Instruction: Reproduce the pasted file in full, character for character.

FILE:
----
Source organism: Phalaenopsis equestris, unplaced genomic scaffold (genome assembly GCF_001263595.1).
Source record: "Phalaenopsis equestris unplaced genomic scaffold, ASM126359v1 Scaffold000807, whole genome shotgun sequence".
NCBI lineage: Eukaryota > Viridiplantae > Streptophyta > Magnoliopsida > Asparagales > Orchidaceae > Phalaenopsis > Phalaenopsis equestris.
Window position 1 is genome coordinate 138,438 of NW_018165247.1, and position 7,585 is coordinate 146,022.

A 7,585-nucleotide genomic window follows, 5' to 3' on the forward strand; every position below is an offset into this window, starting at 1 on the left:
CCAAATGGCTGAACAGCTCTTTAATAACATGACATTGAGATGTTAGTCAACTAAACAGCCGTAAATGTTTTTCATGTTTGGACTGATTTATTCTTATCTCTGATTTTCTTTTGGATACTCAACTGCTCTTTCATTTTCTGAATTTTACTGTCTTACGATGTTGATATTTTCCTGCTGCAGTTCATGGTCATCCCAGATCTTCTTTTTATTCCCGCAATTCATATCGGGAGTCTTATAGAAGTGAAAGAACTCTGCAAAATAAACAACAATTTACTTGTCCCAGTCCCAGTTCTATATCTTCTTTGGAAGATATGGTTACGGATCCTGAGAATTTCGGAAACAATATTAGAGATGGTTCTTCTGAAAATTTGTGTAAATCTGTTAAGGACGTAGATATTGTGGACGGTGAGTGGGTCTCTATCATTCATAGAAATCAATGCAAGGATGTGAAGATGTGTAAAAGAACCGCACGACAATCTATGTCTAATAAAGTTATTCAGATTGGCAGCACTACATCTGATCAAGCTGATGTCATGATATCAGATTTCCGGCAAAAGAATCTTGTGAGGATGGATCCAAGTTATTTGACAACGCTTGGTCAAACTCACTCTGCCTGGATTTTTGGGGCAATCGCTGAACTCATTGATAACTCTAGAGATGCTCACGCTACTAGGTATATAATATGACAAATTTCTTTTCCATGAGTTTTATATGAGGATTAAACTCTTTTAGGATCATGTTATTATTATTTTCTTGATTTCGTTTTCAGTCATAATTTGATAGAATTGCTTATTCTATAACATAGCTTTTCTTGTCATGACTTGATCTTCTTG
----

Source organism: Phalaenopsis equestris, unplaced genomic scaffold (genome assembly GCF_001263595.1).
Source record: "Phalaenopsis equestris unplaced genomic scaffold, ASM126359v1 Scaffold000807, whole genome shotgun sequence".
NCBI lineage: Eukaryota > Viridiplantae > Streptophyta > Magnoliopsida > Asparagales > Orchidaceae > Phalaenopsis > Phalaenopsis equestris.
Window position 1 is genome coordinate 138,438 of NW_018165247.1, and position 7,585 is coordinate 146,022.

A 7,585-nucleotide genomic window follows, 5' to 3' on the forward strand; every position below is an offset into this window, starting at 1 on the left:
CCAAATGGCTGAACAGCTCTTTAATAACATGACATTGAGATGTTAGTCAACTAAACAGCCGTAAATGTTTTTCATGTTTGGACTGATTTATTCTTATCTCTGATTTTCTTTTGGATACTCAACTGCTCTTTCATTTTCTGAATTTTACTGTCTTACGATGTTGATATTTTCCTGCTGCAGTTCATGGTCATCCCAGATCTTCTTTTTATTCCCGCAATTCATATCGGGAGTCTTATAGAAGTGAAAGAACTCTGCAAAATAAACAACAATTTACTTGTCCCAGTCCCAGTTCTATATCTTCTTTGGAAGATATGGTTACGGATCCTGAGAATTTCGGAAACAATATTAGAGATGGTTCTTCTGAAAATTTGTGTAAATCTGTTAAGGACGTAGATATTGTGGACGGTGAGTGGGTCTCTATCATTCATAGAAATCAATGCAAGGATGTGAAGATGTGTAAAAGAACCGCACGACAATCTATGTCTAATAAAGTTATTCAGATTGGCAGCACTACATCTGATCAAGCTGATGTCATGATATCAGATTTCCGGCAAAAGAATCTTGTGAGGATGGATCCAAGTTATTTGACAACGCTTGGTCAAACTCACTCTGCCTGGATTTTTGGGGCAATCGCTGAACTCATTGATAACTCTAGAGATGCTCACGCTACTAGGTATATAATATGACAAATTTCTTTTCCATGAGTTTTATATGAGGATTAAACTCTTTTAGGATCATGTTATTATTATTTTCTTGATTTCGTTTTCAGTCATAATTTGATAGAATTGCTTATTCTATAACATAGCTTTTCTTGTCATGACTTGATCTTCTTG